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ACLU challenges Clarksville yard-inspection ordinance

December 13, 2016

A Clarksville resident is suing the southern Indiana town for entering her yard without her permission or warrant, an action she says violates her Fourth Amendment rights.

The ACLU of Indiana filed the case of Mary Hazel Upton v. Town of Clarksville, Indiana in U.S. District Court for the Southern District of Indiana, New Albany Division, yesterday, requesting a preliminary injunction barring Clarksville town officials from entering residents’ yards or properties without express permission or warrant from a court. The ACLU brought the case on behalf of Mary Upton, a Clarksville resident who said town officials have repeatedly accessed her property without her permission to inspect it for weeds and stray cats.

In court filings, ACLU attorneys contend that personnel from the town of Clarksville have walked through a gate to enter Upton’s backyard, where they have conducted inspections and taken photos of her property. The inspections, which occurred in October 2012, September 2015 and July and September 2016, resulted in a “Notice of Violation” that required Upton to comply with town ordinances governing weeds within seven days or be issued a citation, which leads to a court appearance and possible fines.

The September 2016 notice found Upton to be in violation of town ordinances by having tall weeds, trash and junk in her yard, as well as for failing to address exterior maintenance and vegetation and yard-maintenance issues. After that inspection, Upton sent a letter to the town inquiring about their reasons for repeatedly entering her yard without permission.

In a response dated Sept. 30, Rick Barr, the Clarksville building commissioner, referenced Clarksville Town Ordinance 97.02, which provides that it is unlawful for a property owner to allow their property “to be overgrown with weeds, grass, or rank vegetation beyond the height of one foot, or to such an extent that the growth is detrimental to the public health and constitutes a nuisance.”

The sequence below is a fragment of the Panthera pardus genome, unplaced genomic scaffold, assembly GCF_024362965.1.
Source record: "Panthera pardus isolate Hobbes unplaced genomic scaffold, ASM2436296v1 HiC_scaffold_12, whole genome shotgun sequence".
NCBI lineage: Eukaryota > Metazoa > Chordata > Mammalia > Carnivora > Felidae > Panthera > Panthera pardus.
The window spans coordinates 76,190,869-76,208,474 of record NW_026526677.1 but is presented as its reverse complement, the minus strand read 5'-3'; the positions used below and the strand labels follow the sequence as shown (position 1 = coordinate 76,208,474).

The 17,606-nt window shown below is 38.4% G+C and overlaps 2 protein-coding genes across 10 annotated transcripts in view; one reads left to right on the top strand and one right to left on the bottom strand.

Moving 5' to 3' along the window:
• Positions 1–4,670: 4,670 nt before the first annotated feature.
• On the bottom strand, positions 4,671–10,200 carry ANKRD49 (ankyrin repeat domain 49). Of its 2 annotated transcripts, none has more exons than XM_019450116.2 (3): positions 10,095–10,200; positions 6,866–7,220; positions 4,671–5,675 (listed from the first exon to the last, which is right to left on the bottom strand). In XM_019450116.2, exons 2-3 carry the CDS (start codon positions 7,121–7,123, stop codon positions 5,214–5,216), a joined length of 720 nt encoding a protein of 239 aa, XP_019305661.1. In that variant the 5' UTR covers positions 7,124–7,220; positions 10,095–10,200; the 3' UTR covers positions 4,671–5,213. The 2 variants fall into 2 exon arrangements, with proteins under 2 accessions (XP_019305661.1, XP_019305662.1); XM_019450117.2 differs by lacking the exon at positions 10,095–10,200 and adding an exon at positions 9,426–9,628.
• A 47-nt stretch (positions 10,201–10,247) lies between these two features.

Barr further wrote that there were two concerns with her yard. First, the uncontrolled growth of weeds and other plants was blocking the view of motorists driving by, and second, the excess growth had become entwined with a neighbor’s utility lines, he said.

Barr also sent Upton a copy of Clarksville Town Ordinance No. 20115-G-05, which provides that, “The Building Commissioner may at any reasonable time go in, upon, around or about the premises where any Building or Structure subject to the provisions of this Building Ordinance or the rules of the Fire Prevention and Building Safety Commission is located for the purposes of inspection and investigation of such building or structure.”

Finally, Barr wrote to Upton that if she did not remove the excess growth in her yard within seven days, she would be subject to a fine of no more than $2,500 a day, as well as the actual cost the town incurred to remove the excess growth for her.

But Upton’s attorneys wrote in their brief that the town’s practice of entering Upton’s yard without a warrant or her permission, and the ordinances that allow them to do so, are in violation of Fourth Amendment protections.

“The non-consensual and warrantless inspection of our client’s property is unconstitutional,” Ken Falk, ALCU of Indiana legal director, said in a statement.

Clarksville Town Manager Kevin Baity wrote to the Indiana Lawyer that as of Tuesday morning, the town had not yet been served with the ACLU suit, but that it was the town’s policy not to comment on pending or imminent litigation.  
 

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